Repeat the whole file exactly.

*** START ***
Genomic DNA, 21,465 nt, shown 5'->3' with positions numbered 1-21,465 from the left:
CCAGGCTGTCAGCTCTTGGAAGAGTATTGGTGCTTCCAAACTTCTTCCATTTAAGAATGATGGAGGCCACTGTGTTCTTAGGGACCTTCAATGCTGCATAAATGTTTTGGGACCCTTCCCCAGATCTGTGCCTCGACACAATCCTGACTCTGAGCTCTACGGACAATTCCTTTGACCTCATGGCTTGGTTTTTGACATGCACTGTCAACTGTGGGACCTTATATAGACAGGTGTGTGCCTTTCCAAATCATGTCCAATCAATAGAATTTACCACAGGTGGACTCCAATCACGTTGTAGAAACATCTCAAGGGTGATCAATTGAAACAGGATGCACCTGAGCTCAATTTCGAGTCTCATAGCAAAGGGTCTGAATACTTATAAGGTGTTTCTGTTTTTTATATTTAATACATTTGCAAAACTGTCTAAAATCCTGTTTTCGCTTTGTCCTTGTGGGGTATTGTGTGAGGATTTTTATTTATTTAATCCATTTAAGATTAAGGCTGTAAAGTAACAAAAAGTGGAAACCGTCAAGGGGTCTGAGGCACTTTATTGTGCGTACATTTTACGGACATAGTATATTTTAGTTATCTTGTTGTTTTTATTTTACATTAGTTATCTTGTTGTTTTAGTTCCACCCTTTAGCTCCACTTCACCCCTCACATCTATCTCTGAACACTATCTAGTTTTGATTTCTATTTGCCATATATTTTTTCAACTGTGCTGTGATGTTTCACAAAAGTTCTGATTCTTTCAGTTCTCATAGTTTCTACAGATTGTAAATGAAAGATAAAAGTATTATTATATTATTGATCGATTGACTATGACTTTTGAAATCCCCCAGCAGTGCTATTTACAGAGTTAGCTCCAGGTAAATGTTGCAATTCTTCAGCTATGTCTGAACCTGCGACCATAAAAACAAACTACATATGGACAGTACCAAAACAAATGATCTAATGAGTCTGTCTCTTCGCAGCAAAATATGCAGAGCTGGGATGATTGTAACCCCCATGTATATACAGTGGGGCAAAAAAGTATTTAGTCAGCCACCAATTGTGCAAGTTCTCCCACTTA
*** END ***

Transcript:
Genomic DNA, 21,465 nt, shown 5'->3' with positions numbered 1-21,465 from the left:
CCAGGCTGTCAGCTCTTGGAAGAGTATTGGTGCTTCCAAACTTCTTCCATTTAAGAATGATGGAGGCCACTGTGTTCTTAGGGACCTTCAATGCTGCATAAATGTTTTGGGACCCTTCCCCAGATCTGTGCCTCGACACAATCCTGACTCTGAGCTCTACGGACAATTCCTTTGACCTCATGGCTTGGTTTTTGACATGCACTGTCAACTGTGGGACCTTATATAGACAGGTGTGTGCCTTTCCAAATCATGTCCAATCAATAGAATTTACCACAGGTGGACTCCAATCACGTTGTAGAAACATCTCAAGGGTGATCAATTGAAACAGGATGCACCTGAGCTCAATTTCGAGTCTCATAGCAAAGGGTCTGAATACTTATAAGGTGTTTCTGTTTTTTATATTTAATACATTTGCAAAACTGTCTAAAATCCTGTTTTCGCTTTGTCCTTGTGGGGTATTGTGTGAGGATTTTTATTTATTTAATCCATTTAAGATTAAGGCTGTAAAGTAACAAAAAGTGGAAACCGTCAAGGGGTCTGAGGCACTTTATTGTGCGTACATTTTACGGACATAGTATATTTTAGTTATCTTGTTGTTTTTATTTTACATTAGTTATCTTGTTGTTTTAGTTCCACCCTTTAGCTCCACTTCACCCCTCACATCTATCTCTGAACACTATCTAGTTTTGATTTCTATTTGCCATATATTTTTTCAACTGTGCTGTGATGTTTCACAAAAGTTCTGATTCTTTCAGTTCTCATAGTTTCTACAGATTGTAAATGAAAGATAAAAGTATTATTATATTATTGATCGATTGACTATGACTTTTGAAATCCCCCAGCAGTGCTATTTACAGAGTTAGCTCCAGGTAAATGTTGCAATTCTTCAGCTATGTCTGAACCTGCGACCATAAAAACAAACTACATATGGACAGTACCAAAACAAATGATCTAATGAGTCTGTCTCTTCGCAGCAAAATATGCAGAGCTGGGATGATTGTAACCCCCATGTATATACAGTGGGGCAAAAAAGTATTTAGTCAGCCACCAATTGTGCAAGTTCTCCCACTTA